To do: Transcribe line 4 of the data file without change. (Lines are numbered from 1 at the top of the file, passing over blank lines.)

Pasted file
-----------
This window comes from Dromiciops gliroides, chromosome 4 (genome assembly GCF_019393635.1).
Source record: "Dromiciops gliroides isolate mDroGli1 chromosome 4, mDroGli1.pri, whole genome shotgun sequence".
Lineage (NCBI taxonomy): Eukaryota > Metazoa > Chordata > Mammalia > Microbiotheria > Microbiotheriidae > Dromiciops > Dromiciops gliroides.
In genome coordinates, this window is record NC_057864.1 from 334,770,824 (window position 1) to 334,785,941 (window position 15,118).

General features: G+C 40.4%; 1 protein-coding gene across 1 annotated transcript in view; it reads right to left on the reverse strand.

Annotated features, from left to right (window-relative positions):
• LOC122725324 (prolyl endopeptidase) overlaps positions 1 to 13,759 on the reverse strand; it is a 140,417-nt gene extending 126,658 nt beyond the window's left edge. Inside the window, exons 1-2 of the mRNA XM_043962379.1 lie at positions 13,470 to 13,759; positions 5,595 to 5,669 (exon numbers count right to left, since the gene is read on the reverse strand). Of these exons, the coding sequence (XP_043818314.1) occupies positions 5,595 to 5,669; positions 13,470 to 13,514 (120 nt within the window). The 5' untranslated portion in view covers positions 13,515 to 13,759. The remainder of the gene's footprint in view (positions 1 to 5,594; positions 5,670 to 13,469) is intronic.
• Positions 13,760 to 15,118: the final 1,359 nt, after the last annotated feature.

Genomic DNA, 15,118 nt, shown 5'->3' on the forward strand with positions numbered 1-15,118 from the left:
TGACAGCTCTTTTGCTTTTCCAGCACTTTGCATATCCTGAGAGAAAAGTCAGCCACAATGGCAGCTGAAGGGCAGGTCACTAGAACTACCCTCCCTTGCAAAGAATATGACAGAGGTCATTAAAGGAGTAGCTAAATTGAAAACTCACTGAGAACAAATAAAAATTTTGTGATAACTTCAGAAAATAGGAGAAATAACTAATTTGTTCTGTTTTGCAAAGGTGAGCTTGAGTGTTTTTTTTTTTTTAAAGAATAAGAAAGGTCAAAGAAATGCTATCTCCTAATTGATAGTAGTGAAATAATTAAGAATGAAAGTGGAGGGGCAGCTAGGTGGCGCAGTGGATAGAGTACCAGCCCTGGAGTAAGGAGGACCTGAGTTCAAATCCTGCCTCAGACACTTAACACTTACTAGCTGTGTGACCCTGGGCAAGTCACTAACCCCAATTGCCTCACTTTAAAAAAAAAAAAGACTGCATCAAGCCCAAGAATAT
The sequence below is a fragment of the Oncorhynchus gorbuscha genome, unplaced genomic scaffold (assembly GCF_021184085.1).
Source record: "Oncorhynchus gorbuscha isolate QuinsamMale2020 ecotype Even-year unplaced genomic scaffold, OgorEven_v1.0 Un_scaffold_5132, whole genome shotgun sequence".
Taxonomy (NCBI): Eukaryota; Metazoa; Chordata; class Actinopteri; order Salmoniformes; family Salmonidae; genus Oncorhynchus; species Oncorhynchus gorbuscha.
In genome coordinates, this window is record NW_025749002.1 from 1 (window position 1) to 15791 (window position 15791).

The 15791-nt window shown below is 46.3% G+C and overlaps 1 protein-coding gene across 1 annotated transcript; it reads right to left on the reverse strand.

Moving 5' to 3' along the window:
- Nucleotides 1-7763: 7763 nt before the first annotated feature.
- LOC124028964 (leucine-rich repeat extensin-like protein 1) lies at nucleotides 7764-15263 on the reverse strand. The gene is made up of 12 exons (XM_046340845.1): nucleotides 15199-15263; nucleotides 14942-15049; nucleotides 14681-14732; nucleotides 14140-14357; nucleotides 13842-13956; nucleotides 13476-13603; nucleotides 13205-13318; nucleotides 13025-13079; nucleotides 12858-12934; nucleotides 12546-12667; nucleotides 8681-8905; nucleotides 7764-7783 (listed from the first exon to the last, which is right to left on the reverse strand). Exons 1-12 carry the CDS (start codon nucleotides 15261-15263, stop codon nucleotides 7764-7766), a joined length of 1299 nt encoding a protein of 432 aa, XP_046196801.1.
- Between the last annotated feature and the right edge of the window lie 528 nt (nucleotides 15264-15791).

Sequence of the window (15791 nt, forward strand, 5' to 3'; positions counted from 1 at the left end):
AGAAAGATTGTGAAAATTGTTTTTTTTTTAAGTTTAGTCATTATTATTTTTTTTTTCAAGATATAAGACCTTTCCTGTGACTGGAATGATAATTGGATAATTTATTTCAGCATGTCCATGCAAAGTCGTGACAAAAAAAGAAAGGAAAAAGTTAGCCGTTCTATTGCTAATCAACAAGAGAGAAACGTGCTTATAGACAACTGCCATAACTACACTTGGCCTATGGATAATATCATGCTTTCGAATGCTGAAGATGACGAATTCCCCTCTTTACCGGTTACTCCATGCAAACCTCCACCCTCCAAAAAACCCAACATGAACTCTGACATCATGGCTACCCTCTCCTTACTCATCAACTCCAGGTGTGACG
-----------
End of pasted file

In genome coordinates, this window is record NC_057864.1 from 334,770,824 (window position 1) to 334,785,941 (window position 15,118).